History of Germany

Investiture Controversy
Henry IV begging forgiveness of Pope Gregory VII at Canossa, the castle of the Countess Matilda, 1077 ©Emile Delperée
1076 Jan 1 - 1122

Investiture Controversy


The Investiture Controversy was a conflict between the church and the state in medieval Europe over the ability to choose and install bishops (investiture) and abbots of monasteries and the pope himself. A series of popes in the 11th and 12th centuries undercut the power of the Holy Roman Emperor and other European monarchies, and the controversy led to nearly 50 years of conflict.

It began as a power struggle between Pope Gregory VII and Henry IV (then King, later Holy Roman Emperor) in 1076. Gregory VII even enlisted Normans under Robert Guiscard(the Norman ruler of Sicily, Apulia, and Calabria) in the struggle. The conflict ended in 1122, when Pope Callixtus II and Emperor Henry V agreed on the Concordat of Worms. The agreement required bishops to swear an oath of fealty to the secular monarch, who held authority "by the lance" but left selection to the church.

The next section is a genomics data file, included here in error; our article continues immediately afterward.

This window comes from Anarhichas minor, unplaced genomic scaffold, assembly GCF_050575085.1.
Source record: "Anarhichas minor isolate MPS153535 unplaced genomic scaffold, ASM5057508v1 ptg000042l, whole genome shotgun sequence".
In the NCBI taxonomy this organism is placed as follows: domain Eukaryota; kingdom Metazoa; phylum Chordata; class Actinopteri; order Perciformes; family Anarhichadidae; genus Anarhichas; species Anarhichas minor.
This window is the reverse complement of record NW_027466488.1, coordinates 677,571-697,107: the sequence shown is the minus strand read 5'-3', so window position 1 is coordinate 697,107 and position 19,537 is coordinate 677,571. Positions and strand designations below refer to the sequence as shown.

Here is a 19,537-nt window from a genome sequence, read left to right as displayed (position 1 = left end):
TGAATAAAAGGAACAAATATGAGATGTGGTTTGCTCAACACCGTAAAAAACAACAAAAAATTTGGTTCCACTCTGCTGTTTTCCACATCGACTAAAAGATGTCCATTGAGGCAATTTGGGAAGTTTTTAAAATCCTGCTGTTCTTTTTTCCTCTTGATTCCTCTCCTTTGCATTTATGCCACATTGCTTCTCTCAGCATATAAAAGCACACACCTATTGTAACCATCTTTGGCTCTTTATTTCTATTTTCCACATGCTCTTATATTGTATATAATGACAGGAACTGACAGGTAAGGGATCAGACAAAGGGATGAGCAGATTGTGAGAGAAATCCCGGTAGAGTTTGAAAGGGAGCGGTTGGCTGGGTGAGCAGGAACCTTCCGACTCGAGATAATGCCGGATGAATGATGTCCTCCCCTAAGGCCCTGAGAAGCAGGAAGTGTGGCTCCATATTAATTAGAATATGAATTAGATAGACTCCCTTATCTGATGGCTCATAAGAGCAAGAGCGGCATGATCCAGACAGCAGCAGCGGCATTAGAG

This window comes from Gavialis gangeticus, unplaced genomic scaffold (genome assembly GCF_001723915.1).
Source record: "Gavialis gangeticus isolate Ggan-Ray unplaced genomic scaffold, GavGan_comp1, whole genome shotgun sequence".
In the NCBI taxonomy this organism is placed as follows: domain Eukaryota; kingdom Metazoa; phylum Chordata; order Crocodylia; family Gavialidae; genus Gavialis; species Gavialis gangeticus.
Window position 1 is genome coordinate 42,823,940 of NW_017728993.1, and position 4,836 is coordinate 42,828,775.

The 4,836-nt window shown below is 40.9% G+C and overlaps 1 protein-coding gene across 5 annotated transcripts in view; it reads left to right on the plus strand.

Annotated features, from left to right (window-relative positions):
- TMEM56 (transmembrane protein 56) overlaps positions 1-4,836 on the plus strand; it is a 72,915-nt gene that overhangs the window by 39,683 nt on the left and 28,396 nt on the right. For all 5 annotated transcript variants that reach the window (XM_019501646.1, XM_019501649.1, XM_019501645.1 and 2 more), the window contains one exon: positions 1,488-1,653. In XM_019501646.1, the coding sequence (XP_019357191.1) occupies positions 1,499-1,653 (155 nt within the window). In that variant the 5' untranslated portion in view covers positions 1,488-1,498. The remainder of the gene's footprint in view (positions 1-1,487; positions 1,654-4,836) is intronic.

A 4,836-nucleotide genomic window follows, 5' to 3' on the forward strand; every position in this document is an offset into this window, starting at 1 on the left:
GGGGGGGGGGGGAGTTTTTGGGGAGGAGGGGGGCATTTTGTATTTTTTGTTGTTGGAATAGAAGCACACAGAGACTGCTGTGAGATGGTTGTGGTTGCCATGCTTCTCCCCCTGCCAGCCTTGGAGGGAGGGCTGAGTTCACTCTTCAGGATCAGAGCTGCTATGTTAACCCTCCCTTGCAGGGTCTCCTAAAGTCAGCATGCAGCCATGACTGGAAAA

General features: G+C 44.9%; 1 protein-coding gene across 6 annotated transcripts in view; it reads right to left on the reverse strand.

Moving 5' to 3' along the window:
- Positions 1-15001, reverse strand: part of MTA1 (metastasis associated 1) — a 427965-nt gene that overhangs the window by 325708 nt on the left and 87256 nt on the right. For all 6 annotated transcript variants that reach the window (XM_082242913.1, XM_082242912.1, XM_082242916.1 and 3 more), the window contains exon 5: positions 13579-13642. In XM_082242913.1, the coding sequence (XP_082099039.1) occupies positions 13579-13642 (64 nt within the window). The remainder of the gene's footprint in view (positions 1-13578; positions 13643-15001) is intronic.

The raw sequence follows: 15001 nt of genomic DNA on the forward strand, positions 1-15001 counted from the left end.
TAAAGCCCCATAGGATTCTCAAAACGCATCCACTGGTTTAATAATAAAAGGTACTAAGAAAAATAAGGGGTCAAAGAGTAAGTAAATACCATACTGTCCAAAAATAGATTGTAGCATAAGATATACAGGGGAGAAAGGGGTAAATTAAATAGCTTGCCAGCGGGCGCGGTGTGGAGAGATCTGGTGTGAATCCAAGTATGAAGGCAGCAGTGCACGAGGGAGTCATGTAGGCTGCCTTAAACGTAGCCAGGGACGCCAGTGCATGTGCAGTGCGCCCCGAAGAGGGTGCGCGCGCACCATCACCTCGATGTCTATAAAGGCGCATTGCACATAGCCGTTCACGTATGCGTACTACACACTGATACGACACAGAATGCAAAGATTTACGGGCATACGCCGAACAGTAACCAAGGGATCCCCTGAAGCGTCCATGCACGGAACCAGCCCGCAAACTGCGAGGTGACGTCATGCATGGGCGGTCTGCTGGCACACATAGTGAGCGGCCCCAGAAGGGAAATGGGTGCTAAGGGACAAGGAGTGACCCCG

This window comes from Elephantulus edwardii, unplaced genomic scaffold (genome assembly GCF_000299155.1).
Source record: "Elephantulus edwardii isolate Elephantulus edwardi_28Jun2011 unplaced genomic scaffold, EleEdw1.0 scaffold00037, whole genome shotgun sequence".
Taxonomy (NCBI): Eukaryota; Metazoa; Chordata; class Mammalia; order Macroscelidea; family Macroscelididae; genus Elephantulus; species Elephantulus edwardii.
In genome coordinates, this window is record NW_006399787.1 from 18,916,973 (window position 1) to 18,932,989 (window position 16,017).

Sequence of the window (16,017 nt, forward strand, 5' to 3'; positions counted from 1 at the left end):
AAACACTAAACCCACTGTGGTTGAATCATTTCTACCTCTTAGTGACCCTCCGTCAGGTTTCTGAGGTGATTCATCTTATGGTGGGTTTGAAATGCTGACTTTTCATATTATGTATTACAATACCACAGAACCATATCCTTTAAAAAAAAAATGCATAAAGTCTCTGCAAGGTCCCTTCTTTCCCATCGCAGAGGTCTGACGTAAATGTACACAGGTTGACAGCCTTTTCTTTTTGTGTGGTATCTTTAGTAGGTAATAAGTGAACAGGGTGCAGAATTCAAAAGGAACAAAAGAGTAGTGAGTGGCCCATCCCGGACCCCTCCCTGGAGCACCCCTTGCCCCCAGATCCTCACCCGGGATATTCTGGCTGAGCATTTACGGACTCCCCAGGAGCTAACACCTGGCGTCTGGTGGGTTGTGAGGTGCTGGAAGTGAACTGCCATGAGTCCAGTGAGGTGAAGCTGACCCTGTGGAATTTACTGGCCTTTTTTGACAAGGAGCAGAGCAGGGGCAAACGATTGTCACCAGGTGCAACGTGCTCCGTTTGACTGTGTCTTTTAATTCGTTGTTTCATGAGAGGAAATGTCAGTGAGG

As an aftermath of this struggle, the papacy grew stronger, and the laity became engaged in religious affairs, increasing its piety and setting the stage for the Crusades and the great religious vitality of the 12th century. Though the Holy Roman Emperor retained some power over imperial churches, his power was damaged irreparably because he lost the religious authority that previously belonged to the office of the king.

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Last Updated: : Wed Jan 31 2024